Raymond just posted a brief entry about lock convoys. While he links to a few other relevant posts, none of them mention the new anti-convoy features that all Windows locks now use. So I thought that I would take the chance to do just that.
Many people claim that fair locks lead to convoys. In my experience, however, few people really know the reason why. Before Windows Vista (client OS) and Windows Server SP1 (server OS), mutexes, critical sections, and internal locks like kernel pushlocks used a lock handoff mechanism to guarantee true fairness. In other words, the lock would not actually become “available” when released so long as there were threads waiting to acquire it. Instead, the thread releasing the lock would modify the lock’s state so that it appeared as if the next thread in the wait queue already owned it. The new owner thread would then simply wake up, typically via the releaser signaling an event, and the owner would find that it already owned the lock, proceeding happily. No other thread can “sneak in” between the time the new owner is woken and the time that it is actually scheduled for execution with this design.
While this sounds nice and, well, fair, it exacerbates convoys. Why? Because it effectively extends the lock hold time by the communication and context switch latency required to wake and reschedule the new owner. Context switches on Windows are anything but cheap, and tend to cost anywhere from 4,000 to 10,000+ cycles. Assume C represents the cost of a context switch. Then with a truly fair lock, the lock will be in an intermediary handed off state, with no thread actually running code under its protection, for about C cycles. It’s actually worse than this. Assuming the system is busy, a thread that is woken just goes to the end of the OS’s thread scheduler queue, and is required to wait until it gets allocated a timeslice in which to execute. This can make C much larger in practice. And of course on highly loaded systems the condition worsens, which can add insult to injury (as we see momentarily).
To cope with the possibility of a scheduling delay, Windows uses something called a priority boost for any thread waiting on an auto-reset event (or that owns a window): the boost temporarily increases the target thread’s priority which subsequently decays after it gets scheduled. Assuming no other high priority threads are runnable, this ensures the latency is very close to C. But C’s still pretty darned big…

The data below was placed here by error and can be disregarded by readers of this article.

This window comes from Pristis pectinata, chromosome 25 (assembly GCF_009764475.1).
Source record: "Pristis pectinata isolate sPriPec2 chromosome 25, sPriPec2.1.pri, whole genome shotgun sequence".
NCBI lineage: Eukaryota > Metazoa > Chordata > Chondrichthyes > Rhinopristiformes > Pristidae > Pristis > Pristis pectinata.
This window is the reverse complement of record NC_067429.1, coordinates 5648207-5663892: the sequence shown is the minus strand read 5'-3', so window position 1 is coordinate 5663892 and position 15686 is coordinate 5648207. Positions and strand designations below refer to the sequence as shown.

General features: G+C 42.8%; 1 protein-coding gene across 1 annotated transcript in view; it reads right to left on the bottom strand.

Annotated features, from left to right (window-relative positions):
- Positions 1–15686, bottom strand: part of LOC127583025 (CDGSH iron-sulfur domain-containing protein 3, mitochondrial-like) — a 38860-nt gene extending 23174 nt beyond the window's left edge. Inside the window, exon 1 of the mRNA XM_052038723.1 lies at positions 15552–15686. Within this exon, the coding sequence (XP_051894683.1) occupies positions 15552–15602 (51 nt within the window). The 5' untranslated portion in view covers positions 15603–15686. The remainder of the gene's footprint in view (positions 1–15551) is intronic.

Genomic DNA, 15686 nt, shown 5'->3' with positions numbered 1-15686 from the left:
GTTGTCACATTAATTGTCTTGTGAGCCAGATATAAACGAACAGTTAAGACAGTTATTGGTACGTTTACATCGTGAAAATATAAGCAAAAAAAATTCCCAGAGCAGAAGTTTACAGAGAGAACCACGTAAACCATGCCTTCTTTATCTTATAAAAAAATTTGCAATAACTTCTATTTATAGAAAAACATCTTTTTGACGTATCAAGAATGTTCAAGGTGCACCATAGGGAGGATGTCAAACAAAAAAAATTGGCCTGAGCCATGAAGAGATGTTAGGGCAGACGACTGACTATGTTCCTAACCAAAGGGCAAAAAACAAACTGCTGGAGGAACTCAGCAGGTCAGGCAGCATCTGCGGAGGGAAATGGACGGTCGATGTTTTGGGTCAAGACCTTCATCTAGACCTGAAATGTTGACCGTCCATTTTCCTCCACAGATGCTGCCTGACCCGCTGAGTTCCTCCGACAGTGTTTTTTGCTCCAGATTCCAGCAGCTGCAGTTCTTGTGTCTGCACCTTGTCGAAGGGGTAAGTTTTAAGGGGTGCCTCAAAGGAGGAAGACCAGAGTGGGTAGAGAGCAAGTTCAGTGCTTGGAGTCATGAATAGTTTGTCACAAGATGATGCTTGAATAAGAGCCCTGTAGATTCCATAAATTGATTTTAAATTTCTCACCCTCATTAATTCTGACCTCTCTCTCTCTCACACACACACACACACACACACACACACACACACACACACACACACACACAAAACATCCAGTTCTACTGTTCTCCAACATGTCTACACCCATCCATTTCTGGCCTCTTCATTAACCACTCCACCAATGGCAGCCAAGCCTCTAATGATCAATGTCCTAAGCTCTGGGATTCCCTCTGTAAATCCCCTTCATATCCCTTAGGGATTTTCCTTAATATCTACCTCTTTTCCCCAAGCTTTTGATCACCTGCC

To illustrate the problem with the fair handoff scheme, imagine we have a lock L for which a new thread arrives every 2,000 cycles. Each such thread runs for 1,000 cycles under the protection of the lock. No problem, right? On average, the lock will be held for 1,000 cycles, unheld for 1,000 cycles, and so on. Assuming the arrival rate is somewhat random, but statistically averages out to the values mentioned, then occasionally we might get some contention, requiring waiting. But for every contentious acquire, there should also be a big gap in time where there are no owners (or where wait queues can be drained). A system with these characteristics should balance out well. It should survive until threads begin arriving at a frequency of more than 1,000 cycles, give or take some epsilon, which is actually a doubling in throughput. It’s not even close to capacity. (Real systems depend on many more factors than this simplistic view, but you get the point.)
As soon as the lock is fair, however, this scheme quickly becomes untenable and will come to a grinding halt. Imagine that thread T0 acquires L at cycle 0; if it just so happens that T1 tries to acquire it at cycle 500, then T1 will have to wait. Remember, on average, the arrival rate is 1,000 cycles, but that’s just an average. We expect the occasional wait to occur. This wait, unfortunately, causes a domino effect from which the system will never recover. T0 then releases L at cycle 1,000, as expected, handing off ownership to T1; sadly, T1 doesn’t actually start running inside the lock until 5,000 (assuming 4,000 for C, and assuming no scheduling delay); in the 4,000 cycles it took for T1 to wake back up and start running, we expect 2 new threads will have arrived on average; these threads would see L as owned by T1 and respond by waiting. By the time those threads execute, another 10,000 cycles (2*(C+1,000)) will have passed, and another 4 threads will have begun waiting. And so on. This process repeats indefinitely, the requests pile up (hopefully with a bound), and disaster strikes. The system simply won’t scale this way.
If you remove the strict fairness policy, however, the system scales. And that, my friends, is why all of the locks in Windows are now unfair.
Of course, Windows locks are still a teensy bit fair. The wait lists for mutually exclusive locks are kept in FIFO order, and the OS always wakes the thread at the front of such wait queues. (APCs regularly disturb this ordering – a topic for another day – which actually calls into question the merit of the original design goal of attaining fairness in the first place.) Now when a lock becomes unowned, a FIFO waking algorithm is still used, but the lock is immediately marked as unavailable. Another thread can sneak in and take the lock before the woken thread is even scheduled (although priority boosting is still, somewhat questionably, in the system). If another thread steals the lock, the woken thread may subsequently have to rewait, meaning it must go to the back of the queue, again disturbing the nice FIFO ordering.
The change to unfair locks clearly has the risk of leading to starvation. But, statistically speaking, timing in concurrent systems tends to be so volatile that each thread will eventually get its turn to run, probabilistically speaking. Many more programs would suffer from the convoy problems resulting from fair locks than would notice starvation happening in production systems as a result of unfair locks.